Folks can ask some pointed, troubling questions.
It’s been years since I first heard a question which resulted from violently cruel persecution of Christians by the Russian Communist party, especially its KGB police. (I predict the recent re-election of former KGBer Putin will soon launch another such purge and ‘cleansing.’)
But now to the question: “If being a Christian were a crime in America, would there be enough evidence to convict you?”
Admittedly, under atheistic socialist/communist (not much different, are they?) regimes, anyone’s claim — based on the flimsiest proof or none — suffices to get you killed or imprisoned.
Perhaps in America, a bit higher “burden of proof” would be required. What might that be? Well, the first thing that comes to mind is church membership rolls, legally pretty solid evidence.
There’s just one problem with these rolls…. “Just because your name is on the roll doesn’t mean that you’re a ‘real’ Christian.”
We’ve heard that observation repeatedly, and I couldn’t agree more! (Of course, I also agree that many a “real” Christian is not on any church roll!)
I also agree that the “words of our mouth” — certainly enough to convict in a totalitarian society — might not be sufficient in an American court, for liars can claim to be Medal-of-Honor winners without being convicted of a crime because of “freedom of speech” rights.
So just what might hold up in an American court of law as incontrovertible, “beyond-a-reasonable-doubt” evidence of one’s being a Christian?
Behavior!…the “acid test” of any profession of belief, whether philosophical, political, or religious. Isn’t that why in the news right now, Chief Justice John Roberts is being castigated by some for being a “phony” conservative and, simultaneously, by others for being a “closet” liberal, while many on both sides argue that you have to consider his record as a whole?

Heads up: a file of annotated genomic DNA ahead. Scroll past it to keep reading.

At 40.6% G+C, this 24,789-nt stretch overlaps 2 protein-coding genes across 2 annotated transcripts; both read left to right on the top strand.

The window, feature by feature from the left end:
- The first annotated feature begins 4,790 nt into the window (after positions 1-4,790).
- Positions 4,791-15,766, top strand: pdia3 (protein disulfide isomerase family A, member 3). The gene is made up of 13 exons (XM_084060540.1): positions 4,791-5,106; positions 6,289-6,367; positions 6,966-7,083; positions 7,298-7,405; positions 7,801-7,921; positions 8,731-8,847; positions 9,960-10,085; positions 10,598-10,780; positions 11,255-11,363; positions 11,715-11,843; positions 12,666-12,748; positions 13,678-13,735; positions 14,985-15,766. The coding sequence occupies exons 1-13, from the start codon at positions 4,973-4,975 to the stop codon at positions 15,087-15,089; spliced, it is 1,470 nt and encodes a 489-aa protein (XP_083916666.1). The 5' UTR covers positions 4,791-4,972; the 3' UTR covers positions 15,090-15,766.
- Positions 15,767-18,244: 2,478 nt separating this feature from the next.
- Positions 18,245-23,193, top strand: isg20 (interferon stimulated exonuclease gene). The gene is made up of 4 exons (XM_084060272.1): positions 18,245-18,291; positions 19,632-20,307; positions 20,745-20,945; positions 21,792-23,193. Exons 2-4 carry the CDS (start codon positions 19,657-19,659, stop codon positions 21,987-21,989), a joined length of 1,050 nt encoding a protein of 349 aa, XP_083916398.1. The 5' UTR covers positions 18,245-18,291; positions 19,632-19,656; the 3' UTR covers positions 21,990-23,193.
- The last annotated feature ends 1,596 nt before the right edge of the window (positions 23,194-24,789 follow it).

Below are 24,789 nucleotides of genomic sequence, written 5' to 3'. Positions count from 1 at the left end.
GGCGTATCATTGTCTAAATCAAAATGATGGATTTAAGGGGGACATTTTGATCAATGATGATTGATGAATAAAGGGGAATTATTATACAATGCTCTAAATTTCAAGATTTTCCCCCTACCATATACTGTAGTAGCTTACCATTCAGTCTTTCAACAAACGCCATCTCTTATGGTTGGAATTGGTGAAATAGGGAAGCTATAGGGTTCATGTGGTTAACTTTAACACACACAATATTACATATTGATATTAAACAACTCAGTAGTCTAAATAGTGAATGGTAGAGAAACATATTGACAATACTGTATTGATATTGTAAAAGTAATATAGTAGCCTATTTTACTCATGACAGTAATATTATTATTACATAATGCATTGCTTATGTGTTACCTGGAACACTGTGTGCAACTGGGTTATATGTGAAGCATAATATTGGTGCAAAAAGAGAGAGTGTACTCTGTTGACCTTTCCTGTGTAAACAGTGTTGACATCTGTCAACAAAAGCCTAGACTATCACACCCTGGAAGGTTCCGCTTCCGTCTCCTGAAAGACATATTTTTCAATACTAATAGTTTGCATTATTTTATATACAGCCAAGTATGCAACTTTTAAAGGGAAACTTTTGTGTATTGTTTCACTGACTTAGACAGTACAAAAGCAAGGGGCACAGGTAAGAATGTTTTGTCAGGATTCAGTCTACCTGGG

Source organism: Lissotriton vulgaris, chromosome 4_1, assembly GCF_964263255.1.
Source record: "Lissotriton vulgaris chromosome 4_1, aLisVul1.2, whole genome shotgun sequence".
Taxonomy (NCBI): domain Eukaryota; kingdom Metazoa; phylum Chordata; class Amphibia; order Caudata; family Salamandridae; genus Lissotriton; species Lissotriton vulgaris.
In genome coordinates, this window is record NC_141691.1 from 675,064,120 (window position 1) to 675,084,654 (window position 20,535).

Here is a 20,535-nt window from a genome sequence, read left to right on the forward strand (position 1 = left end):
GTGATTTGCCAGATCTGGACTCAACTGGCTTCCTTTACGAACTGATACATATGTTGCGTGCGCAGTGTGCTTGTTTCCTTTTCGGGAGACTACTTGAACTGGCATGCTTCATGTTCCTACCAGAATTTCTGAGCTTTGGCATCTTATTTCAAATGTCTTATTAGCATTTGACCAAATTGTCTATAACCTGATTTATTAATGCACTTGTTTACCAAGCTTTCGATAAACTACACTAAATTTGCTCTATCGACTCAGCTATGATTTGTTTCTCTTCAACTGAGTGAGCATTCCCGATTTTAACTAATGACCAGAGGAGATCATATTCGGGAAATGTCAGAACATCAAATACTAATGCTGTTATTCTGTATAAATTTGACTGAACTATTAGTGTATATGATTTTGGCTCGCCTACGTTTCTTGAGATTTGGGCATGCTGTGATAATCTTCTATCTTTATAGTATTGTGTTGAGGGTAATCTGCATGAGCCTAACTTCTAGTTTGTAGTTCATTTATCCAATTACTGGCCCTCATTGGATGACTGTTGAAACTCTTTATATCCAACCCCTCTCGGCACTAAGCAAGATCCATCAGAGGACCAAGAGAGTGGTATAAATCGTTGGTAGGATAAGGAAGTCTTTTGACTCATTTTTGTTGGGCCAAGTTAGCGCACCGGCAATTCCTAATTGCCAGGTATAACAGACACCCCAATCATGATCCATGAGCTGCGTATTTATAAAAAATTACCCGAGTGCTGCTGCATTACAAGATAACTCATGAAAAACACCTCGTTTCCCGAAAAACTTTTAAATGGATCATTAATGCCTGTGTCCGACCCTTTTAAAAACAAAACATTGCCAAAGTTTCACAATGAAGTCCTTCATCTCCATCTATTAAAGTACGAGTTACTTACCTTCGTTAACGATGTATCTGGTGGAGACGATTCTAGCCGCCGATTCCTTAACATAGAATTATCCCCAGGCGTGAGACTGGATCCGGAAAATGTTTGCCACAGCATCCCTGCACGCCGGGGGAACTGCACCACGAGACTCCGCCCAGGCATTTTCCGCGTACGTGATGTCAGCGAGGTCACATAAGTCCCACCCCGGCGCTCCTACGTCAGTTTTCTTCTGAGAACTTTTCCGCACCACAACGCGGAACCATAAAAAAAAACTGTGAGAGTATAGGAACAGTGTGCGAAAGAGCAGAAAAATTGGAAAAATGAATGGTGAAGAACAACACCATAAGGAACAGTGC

So then, might the real test, of words and behavior be not what we do in a “glare-of-the-spotlight” moment, but in the daily-ness of a lifetime?
A second, even more troubling question struck me recently…. “If a Christian is supposed to “look” like, be like Jesus Christ, would a person looking at you or me and thinking they’re seeing exactly what He is like, want to become a Christian, too?”
I still don’t know why that question struck me mid-landing recently as I climbed a set of steps. But it did…and I am still reeling from my immediate — and horrified — realization in response to it: “No, it’s not likely that the person would want to….”
From all accounts, few people in history have ever really read or seen a film, etc., of the life of Jesus Christ without either falling in love with Him or at least deeply admiring Him, whether as divine or merely as the greatest, best human being Who has ever lived.
I’ve seen several recent allusions to Mahatma Gandhi’s familiar observation that he could admire and accept Jesus Christ, but could have no desire to be a Christian because “Christians” were so little like Jesus.
How sad! Think of the ramifications of his statement: Might the fate of millions of people in India be different today if Christians had borne such compelling similarity to Christ that Gandhi would eventually have been compelled to convert?! Would India be a “Christian” nation?
Well, of course, I don’t know…and neither does anyone else.
But then, is America a “Christian” nation? Have we ever really been so? Will we ever be so?
I don’t know. And you know what? Those ponderings are trivial compared to the second question: “Is anyone likely to “choose” Christ because my life or yours is such a mirror of His that they simply cannot resist becoming His? One of us?”
We should not just find that question “rhetorical” or interesting or even riveting. We should find it convicting….
Have a good week!